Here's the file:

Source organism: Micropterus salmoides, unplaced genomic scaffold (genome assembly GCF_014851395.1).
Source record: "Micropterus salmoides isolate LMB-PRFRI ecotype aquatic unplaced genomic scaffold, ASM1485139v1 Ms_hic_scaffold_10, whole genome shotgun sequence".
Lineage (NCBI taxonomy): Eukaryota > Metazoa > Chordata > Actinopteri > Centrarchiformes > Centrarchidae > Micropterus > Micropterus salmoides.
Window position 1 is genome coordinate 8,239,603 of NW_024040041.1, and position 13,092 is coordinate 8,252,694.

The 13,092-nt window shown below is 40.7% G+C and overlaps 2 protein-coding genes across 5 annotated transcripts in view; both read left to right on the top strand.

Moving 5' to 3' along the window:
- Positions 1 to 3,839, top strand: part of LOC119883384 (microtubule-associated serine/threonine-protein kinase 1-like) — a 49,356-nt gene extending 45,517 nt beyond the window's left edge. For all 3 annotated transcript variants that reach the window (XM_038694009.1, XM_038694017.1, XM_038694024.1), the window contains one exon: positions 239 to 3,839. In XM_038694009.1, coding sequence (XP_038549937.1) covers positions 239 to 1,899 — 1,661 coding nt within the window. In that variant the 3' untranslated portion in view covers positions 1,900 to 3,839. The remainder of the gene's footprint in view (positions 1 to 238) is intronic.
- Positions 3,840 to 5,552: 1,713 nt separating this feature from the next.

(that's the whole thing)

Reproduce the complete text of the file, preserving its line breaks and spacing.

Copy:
Source organism: Micropterus salmoides, unplaced genomic scaffold (genome assembly GCF_014851395.1).
Source record: "Micropterus salmoides isolate LMB-PRFRI ecotype aquatic unplaced genomic scaffold, ASM1485139v1 Ms_hic_scaffold_10, whole genome shotgun sequence".
Lineage (NCBI taxonomy): Eukaryota > Metazoa > Chordata > Actinopteri > Centrarchiformes > Centrarchidae > Micropterus > Micropterus salmoides.
Window position 1 is genome coordinate 8,239,603 of NW_024040041.1, and position 13,092 is coordinate 8,252,694.

The 13,092-nt window shown below is 40.7% G+C and overlaps 2 protein-coding genes across 5 annotated transcripts in view; both read left to right on the top strand.

Moving 5' to 3' along the window:
- Positions 1 to 3,839, top strand: part of LOC119883384 (microtubule-associated serine/threonine-protein kinase 1-like) — a 49,356-nt gene extending 45,517 nt beyond the window's left edge. For all 3 annotated transcript variants that reach the window (XM_038694009.1, XM_038694017.1, XM_038694024.1), the window contains one exon: positions 239 to 3,839. In XM_038694009.1, coding sequence (XP_038549937.1) covers positions 239 to 1,899 — 1,661 coding nt within the window. In that variant the 3' untranslated portion in view covers positions 1,900 to 3,839. The remainder of the gene's footprint in view (positions 1 to 238) is intronic.
- Positions 3,840 to 5,552: 1,713 nt separating this feature from the next.